By: Dana Zillgitt, Regular Contributor
There is no magic band-aid or pill that helps ease the memory of a sexual assault. Nor is there no magic answer that’ll make the flashbacks go away or any helpful hints for when you see him or his doppelganger picking up flour in the supermarket. There is no one-size-fits-all cure to make the trauma and the lasting effects of rape go away.
But there is time. And there is hope. Believe me, I wish I had a better answer, but coming from somebody who’s been there, it’s the best I’ve got for now. What also helps is knowing that there is a light at the end of the tunnel and it is often found in the most unexpected places. Like a viral love letter on Tumblr.
There’s a recent blog on the infamously addictive Tumblr known as #survivorloveletter, a site dedicated to reminding survivors that they’ll get through this. And the site is astoundingly beautiful. It’s everything a survivor needs to hear, coming from survivors themselves. #Survivorloveletter reminds us that we’re still useful, we’re still beautiful, and that this crime will never be our fault, no matter how many times we want to believe the contrary. Needless to say, these love letters are a much needed and truly inspiring reminder to us all that no matter what trouble or trauma you’ve been through, it gets better. It gets so much better.
But why are these letters just making the rounds now? Why did they not go viral sooner? And why didn’t somebody think of this sooner? Maybe because the conversation is finally starting that this is not the survivor’s fault. This is not on the victim nor will it ever be. This hashtag is a response to aftercare, especially the nitty-gritty survival of moving forward. And it’s a toast to the idea that survival is often more than just for the fittest but for those who’ll adapt best to change. And our pasts never truly go away, they just become a reminder of what we’ve been through but not what we’re capable of.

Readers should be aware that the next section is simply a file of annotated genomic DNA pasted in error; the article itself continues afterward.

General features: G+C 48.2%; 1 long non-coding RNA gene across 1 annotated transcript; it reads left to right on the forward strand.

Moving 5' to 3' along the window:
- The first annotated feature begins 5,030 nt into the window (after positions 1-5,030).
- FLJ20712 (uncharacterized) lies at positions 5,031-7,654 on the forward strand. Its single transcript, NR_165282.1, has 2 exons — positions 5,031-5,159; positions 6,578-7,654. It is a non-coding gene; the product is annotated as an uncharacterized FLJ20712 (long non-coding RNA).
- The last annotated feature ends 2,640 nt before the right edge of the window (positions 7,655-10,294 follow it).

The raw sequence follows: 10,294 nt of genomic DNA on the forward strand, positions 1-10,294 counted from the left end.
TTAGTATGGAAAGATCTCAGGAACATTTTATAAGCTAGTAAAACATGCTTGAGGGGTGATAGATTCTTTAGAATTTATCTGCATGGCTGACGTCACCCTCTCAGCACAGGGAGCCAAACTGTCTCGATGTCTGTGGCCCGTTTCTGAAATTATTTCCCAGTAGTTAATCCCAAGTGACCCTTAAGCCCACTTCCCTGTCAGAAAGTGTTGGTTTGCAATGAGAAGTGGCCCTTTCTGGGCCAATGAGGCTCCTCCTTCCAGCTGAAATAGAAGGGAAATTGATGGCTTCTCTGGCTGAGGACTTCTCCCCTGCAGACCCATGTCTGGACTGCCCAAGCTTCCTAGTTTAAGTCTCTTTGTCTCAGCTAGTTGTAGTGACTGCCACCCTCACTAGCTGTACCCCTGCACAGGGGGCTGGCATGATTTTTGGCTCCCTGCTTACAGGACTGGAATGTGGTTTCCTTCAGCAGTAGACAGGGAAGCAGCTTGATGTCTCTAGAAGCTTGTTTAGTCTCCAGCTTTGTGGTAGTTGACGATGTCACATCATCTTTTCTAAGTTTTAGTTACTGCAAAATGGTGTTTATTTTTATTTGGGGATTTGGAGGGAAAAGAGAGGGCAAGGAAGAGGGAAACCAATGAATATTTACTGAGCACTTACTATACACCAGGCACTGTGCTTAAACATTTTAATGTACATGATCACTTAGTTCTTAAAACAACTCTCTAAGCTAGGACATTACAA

Plus, love letters are a great personal sentiment of happiness, courage, and most importantly, love. And what more could a survivor want than a reminder they can believe they deserve all this and more again? These love letters are crucial to getting back on our feet and they’re an inspiring nod to what we’re capable of surviving.
Have you found solace in any online communities? How do these virtual communities help people overcome hardship?
Dana has her BA in International Affairs & Spanish as well as a mild obsession with rescue animals and all things caffeinated. She’s mastered the art of the selfie, fort building, and even the sass battle. Plus, she can quote 95% of Anchorman and Zoolander.